This is What Happened When We Held a Pokemon Go Program at the Library
Last Thursday The Public Library of Mount Vernon and Knox County (OH) hosted it’s Pokemon Go program, an event that was put together by a committee of about 7 people for all ages. We scoured the Internet and found a variety of activities and decorations which helped make our event an exciting success.
Because Pokemon Go is played by people of all ages, we specifically chose to make this an all ages event, which proved to be a very wise move. We had a lot of families come that were obviously enjoying playing the game together. Our event lasted for 5 hours and we placed a lure (a lure draws Pokemon to your location) every half hour. A lot of people came and stayed the entire time and it was fun to see them sitting around talking and then get up to go somewhere and catch a Pokemon. At one point someone declared that Pikachu was nearby and there was an excited mass exodus. As far as I know no one caught Pikachu that night, but they sure did have a fun time trying.
Two of our staff members worked incredibly hard to make the space look awesome, which they did with these amazing Pokeball lanterns. They tested three different ways of turning white paper lanterns into pokeballs: duct tape, spray paint and tissue paper. They ultimately decided that red paint was the easiest and worked the best. In all 3 versions they used black duct tape for the center line.
It was awe inspiring to walk into our programming room and see about 10 of these hanging from the ceiling.
My personal philosophy of table decorations is not very visually appealing. I only recently learned what tablescaping is. But some of my coworkers believe very strongly in making things look amazing in ways I would never even think of, which is why they set about creating these amazing pokeball table effects.
To create the look, they used red and white table clothes and black duct tape. They overlapped the two – it works better to put the white on the bottom and have the red on top – and taped them together using the black duct tape. You’ll have excess on each side which you will need to cut off.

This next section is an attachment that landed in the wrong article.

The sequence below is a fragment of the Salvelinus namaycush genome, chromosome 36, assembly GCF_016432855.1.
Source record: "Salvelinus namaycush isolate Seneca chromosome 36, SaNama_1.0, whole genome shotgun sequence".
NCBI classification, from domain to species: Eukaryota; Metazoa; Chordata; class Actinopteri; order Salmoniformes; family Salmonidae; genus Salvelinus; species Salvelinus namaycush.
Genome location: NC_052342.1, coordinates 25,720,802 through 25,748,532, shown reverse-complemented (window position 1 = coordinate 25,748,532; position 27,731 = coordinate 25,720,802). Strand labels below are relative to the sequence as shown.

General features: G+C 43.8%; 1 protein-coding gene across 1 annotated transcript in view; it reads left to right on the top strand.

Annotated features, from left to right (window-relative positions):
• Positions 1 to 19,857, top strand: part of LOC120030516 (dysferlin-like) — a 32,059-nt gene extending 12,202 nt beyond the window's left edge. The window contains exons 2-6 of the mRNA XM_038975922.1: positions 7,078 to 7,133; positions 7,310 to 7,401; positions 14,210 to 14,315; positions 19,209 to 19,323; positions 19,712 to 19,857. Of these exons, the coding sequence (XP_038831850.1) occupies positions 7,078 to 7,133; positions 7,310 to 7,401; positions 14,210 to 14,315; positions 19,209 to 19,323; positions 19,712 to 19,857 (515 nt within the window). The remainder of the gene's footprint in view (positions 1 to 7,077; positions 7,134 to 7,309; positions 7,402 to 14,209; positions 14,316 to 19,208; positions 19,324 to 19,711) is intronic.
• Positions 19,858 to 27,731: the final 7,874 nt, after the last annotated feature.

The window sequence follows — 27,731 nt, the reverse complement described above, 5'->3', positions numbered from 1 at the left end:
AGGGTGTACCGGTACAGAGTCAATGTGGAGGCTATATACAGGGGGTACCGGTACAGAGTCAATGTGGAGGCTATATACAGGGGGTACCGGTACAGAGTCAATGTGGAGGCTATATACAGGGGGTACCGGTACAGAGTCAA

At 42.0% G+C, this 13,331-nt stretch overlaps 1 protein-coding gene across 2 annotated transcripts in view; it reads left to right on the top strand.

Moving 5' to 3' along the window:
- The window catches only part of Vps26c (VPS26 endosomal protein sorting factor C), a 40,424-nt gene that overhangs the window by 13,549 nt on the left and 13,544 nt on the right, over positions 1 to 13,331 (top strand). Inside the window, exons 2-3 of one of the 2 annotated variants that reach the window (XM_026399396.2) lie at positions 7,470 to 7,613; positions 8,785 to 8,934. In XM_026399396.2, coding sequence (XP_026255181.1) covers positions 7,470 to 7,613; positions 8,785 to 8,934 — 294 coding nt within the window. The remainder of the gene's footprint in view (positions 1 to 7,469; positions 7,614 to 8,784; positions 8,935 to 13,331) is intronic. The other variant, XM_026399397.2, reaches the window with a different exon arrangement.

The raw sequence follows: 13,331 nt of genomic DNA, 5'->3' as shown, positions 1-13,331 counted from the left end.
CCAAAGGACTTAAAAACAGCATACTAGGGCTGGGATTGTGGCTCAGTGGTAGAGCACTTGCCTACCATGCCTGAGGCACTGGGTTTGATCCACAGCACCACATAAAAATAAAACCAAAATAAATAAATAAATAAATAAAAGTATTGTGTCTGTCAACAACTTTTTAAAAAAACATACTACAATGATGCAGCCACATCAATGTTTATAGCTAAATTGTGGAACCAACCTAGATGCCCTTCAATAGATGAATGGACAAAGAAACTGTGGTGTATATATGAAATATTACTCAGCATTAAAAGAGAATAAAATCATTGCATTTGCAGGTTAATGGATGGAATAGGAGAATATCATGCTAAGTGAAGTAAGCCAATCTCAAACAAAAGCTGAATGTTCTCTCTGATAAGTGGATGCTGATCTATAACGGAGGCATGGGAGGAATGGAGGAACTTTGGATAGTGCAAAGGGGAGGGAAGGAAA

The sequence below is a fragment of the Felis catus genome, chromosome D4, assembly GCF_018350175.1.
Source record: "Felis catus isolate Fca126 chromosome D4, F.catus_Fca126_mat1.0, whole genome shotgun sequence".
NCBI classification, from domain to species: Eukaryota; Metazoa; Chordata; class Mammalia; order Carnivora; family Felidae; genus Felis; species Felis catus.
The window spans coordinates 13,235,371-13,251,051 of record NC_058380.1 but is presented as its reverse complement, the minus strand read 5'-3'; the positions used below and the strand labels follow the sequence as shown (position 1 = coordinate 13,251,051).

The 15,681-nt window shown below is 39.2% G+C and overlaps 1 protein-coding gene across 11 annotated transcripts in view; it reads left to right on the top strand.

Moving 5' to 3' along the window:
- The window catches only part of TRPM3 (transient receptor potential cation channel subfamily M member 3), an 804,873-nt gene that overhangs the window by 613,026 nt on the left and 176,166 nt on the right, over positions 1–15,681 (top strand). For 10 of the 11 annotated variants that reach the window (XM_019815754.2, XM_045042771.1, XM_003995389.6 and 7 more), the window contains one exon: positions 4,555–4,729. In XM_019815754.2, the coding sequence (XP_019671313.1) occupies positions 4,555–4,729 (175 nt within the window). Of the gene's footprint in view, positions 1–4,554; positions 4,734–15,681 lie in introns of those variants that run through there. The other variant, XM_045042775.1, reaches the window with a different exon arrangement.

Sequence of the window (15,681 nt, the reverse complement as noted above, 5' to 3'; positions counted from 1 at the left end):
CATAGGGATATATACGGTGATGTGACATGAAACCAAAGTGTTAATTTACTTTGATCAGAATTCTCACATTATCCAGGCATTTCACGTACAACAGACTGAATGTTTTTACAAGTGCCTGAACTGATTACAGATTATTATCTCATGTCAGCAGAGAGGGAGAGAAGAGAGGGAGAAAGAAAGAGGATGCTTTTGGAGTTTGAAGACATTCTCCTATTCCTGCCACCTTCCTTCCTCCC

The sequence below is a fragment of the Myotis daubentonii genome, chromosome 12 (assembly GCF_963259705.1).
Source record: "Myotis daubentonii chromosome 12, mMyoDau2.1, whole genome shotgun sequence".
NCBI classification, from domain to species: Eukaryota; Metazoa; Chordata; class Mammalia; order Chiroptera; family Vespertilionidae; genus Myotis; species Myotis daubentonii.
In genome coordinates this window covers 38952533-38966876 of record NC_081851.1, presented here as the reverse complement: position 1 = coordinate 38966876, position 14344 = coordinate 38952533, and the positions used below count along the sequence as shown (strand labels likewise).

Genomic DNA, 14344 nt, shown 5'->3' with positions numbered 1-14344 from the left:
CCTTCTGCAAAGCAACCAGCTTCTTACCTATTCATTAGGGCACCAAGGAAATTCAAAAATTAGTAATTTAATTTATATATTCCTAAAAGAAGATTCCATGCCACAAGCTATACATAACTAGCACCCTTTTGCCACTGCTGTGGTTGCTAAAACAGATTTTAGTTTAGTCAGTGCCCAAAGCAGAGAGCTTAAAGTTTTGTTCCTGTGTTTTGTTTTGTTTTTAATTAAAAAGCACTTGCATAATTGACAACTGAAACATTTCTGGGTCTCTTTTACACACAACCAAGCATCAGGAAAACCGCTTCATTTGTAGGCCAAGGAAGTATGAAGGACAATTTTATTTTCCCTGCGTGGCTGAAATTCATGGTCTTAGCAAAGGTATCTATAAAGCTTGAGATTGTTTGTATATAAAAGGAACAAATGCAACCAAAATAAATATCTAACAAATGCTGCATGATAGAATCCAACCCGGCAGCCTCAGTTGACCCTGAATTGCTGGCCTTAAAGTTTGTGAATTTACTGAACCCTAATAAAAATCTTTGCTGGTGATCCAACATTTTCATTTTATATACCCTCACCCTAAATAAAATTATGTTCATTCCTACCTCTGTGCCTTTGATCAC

We believe firmly that you can’t have a program or party without food. We had a vast array of snack food items that we related back to Pokemon. For example, Doritos were “Charmander Chips”. The snacks were served in red and clearish white bowls designed to look like open pokeballs. When looking for Pokemon snacks, Pinterest really is your friend.
In addition to making Fingerprint Pokemon Buttons in the Teen MakerSpace, we did a variety of crafts and activities in this program.
Younger kids made Pikachu ears. We also printed off and folded these Pikachu and pokeball cubes. We tried many ways to hold them together and hot glue worked the best. And should you be thinking the Pikachu ears were too young for teens, I myself was pleasantly surprised to see that a lot of teens did in fact make and wear the ears.
At each completed station participants got a Pokemon card and a ticket that went into our raffle crawing. We put together 50 Pokemon Hunter Kits that included things like glow sticks, wipe on sunscreen, small bottles of water and little eggs with miniature Pokemon. The kits were wickedly popular and it was fun to watch people trading cards and Pokemon throughout the night.
We also did this scavenger hunt, which was shared online by another librarian, Karissa in the Library, who was kind enough to do all the work. It worked really well for us and I highly recommend it.
We also had a Guess the Pokemon game set up on a large screen TV. One of our tech people created a slide show that showed a silhouette of a Pokemon and participants were supposed to guess the name of the Pokemon. I was not involved in the creation of this game but it resembled this game in theory: http://www.sporcle.com/games/dlh1231/nostalgia. I was not good at this game, but most of the people present got a perfect score.
One of the best parts of hosting a pop culture related event is seeing how enthusiastic people are for that pop culture phenom. We had a variety of kids and adults coming in dressed to the nines.
And although most of the people who came were already playing the game, we wanted to make sure and have an education component so we had a tech education table set up next to our charging station where newbies and players alike could have questions answered, learn secret tricks and tips and more.This turned out to be a highly successful program for us. It met all of our goals and, most importantly, every one who came had a great time and left in awe of the library. At the end of the day, that’s what we want to do: create positive library experiences.
More Pokemon Go at TLT:
App Review: Pokemon Go, The Basics
Pokémon GO: What Do Librarians Need To Know? (School Library Journal)
About Karen Jensen, MLS
Karen Jensen has been a Teen Services Librarian for almost 30 years. She created TLT in 2011 and is the co-editor of The Whole Library Handbook: Teen Services with Heather Booth (ALA Editions, 2014).
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